The Boys in the Soccer Field (and what they did there)

20160124_164046We meet them in an empty soccer field: a dusty rectangle between a maize field and a house abandoned in mid-construction. There’s some confusion as we try to figure out a place to sit – the dirt is still somewhat damp from the morning’s drizzle – but then most huddle together on the dirt with their backs to the brick wall of the roofless house, a few others perched on what would have been the windowsills. One skinny boy climbs up and down the walls, his feet finding protruding bricks. The smaller children sit cross-legged, knees touching, giggling intermittently. The rest of them are mostly boys ages 11-14, and all eighteen of them have determined expressions on their faces. Lua, my Tanzanian friend whom I am visiting, and I, sit down facing them.

A sweet-faced boy with a seemingly permanent smile explains their dilemma. The neighborhood kids want a new soccer ball – as we speak, two boys are unsuccessfully trying to patch up the old one, using two sticks and the force of their fingers – but they don’t have the funds to buy one. Lua translates quickly, since my Swahili is still much too weak, and we ask them if they’re interested in carrying out a project.

They look at each other, excitement and hesitation battling in their eyes. “What sort of project?” they ask. Already a boy in a purple shirt, one of the older ones, looks skeptical. He speaks up, unsure about the support neighboring adults could offer, doubting the commitment of his friends. “Why don’t we just all put in some money and buy it?”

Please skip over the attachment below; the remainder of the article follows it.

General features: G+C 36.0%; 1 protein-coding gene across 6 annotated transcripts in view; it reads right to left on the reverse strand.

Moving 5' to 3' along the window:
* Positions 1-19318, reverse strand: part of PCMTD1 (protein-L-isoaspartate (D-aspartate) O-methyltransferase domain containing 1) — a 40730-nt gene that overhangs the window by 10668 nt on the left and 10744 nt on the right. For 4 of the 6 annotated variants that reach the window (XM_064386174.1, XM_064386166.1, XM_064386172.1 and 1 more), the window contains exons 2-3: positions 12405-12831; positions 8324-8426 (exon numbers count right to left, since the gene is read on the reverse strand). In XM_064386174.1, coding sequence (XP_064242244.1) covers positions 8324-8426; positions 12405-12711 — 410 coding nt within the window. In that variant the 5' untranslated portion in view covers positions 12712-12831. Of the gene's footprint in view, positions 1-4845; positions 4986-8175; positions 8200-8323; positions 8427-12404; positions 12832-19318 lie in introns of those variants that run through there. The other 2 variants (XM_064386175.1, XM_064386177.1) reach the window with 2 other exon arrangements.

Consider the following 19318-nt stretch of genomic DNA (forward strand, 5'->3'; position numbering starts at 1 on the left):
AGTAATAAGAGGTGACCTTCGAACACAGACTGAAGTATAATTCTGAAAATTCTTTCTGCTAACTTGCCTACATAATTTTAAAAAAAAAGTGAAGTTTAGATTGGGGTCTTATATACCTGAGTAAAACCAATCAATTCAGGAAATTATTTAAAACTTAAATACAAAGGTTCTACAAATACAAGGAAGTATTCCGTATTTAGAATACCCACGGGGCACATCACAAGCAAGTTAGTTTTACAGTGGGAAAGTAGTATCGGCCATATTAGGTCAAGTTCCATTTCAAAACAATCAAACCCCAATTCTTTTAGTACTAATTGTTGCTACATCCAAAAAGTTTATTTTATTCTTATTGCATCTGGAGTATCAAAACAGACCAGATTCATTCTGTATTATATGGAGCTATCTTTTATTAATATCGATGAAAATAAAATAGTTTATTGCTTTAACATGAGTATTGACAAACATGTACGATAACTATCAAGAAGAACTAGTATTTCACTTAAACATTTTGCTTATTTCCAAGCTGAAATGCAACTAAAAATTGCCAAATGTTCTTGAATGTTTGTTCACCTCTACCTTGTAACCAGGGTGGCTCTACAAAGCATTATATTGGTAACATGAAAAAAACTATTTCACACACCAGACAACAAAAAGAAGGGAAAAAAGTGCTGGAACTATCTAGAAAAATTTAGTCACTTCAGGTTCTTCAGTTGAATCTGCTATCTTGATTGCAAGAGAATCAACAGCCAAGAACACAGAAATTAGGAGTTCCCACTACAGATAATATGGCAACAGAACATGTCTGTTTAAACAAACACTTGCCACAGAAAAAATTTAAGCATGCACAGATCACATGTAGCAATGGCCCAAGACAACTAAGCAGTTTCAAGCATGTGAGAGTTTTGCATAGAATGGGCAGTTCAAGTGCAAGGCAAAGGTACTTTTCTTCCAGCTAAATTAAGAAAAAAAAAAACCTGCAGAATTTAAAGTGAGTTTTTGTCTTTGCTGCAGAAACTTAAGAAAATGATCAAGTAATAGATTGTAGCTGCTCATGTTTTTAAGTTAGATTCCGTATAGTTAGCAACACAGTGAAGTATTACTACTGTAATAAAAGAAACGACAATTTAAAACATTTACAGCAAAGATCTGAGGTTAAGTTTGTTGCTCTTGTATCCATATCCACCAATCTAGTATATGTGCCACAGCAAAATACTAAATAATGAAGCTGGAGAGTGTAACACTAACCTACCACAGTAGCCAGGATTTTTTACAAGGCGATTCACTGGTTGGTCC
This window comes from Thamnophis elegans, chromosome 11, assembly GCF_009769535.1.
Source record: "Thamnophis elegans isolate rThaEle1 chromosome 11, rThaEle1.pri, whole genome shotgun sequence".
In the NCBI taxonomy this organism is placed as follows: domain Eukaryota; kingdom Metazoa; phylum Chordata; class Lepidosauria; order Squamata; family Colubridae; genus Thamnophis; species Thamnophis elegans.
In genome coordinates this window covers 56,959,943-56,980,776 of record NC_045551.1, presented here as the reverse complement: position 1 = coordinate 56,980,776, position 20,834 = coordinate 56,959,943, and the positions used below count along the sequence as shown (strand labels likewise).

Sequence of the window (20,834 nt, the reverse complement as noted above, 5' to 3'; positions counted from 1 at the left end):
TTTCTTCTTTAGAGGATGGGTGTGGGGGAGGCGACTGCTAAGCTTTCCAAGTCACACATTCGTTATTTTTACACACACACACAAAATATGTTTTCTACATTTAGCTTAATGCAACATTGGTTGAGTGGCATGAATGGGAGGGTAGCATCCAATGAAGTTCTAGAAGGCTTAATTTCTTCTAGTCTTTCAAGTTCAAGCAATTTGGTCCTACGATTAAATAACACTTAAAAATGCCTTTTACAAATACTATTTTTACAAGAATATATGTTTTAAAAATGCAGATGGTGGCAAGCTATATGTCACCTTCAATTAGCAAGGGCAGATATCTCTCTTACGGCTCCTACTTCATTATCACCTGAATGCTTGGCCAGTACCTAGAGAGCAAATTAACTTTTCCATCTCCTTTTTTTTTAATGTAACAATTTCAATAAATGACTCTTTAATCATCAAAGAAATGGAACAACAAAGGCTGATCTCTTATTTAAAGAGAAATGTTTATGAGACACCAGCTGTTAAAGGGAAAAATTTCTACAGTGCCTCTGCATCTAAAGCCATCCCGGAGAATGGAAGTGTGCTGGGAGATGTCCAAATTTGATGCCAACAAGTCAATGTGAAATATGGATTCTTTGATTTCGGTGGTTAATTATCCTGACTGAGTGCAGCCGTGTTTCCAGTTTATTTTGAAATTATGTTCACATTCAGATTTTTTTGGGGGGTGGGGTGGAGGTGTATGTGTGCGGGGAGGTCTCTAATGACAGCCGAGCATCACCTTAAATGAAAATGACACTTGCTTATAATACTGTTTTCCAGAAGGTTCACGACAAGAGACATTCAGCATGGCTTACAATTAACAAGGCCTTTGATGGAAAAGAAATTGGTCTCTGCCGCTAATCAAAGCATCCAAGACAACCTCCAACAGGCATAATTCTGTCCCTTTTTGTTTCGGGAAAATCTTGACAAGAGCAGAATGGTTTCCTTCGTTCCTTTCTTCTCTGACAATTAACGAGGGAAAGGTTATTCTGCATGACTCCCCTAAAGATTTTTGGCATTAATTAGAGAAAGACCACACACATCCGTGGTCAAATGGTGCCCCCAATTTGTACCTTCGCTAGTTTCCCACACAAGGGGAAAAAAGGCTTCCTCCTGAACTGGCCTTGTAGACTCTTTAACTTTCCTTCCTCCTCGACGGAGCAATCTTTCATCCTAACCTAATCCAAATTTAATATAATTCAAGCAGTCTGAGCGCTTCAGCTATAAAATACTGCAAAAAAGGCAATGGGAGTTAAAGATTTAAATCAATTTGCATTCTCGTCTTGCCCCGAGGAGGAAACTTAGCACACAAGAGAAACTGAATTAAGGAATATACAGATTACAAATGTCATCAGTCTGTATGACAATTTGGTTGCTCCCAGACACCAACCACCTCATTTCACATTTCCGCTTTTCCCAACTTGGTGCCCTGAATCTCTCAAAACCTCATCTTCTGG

“But not everyone has enough money,” another boy points out, surprising everyone with his insight. “And then some will have more of a right to the ball than others. There might be arguments. It’s better if we do something where we can all participate.”

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to return


The air of what once was is tingling. It shimmers through the fistfuls of iron clasped in the bus, the calls of the youth in their soccer teams, in the eyes of a distant lion.

I appear, now, as a traveller. On my first night, the street was like open arms. She displayed to me her lights like a mother’s ornaments — even through the window’s glass I knew the feel, I knew the scent.

There is some memory of our ancestors, still blurring in the hidden corners of our veins. If science states that at one time a girl with a different face from mine roamed this land — or one much like it — then I am inclined to believe it. Sometimes, when I visit quiet places, places where the air runs soft, hugging the edges of the stones like it is afraid to let go… I think I watch her walk before me. I think I find her footsteps in the sand, a mark that some things never change, a mark that this is less an introduction than it is reunion.

When I sit among the dusty paths and the wind whips around me, I think I can glimpse trails of those who are now gone. I feel as if, if only I could harness it, this feeling might let me gaze into the foundations of the earth. Perhaps it is in lands like this, where stories stretch out beyond Man, that our ancestors remain: in the shifting leaves, in the quiet moments between conversations, in the dust particles that float in the wind.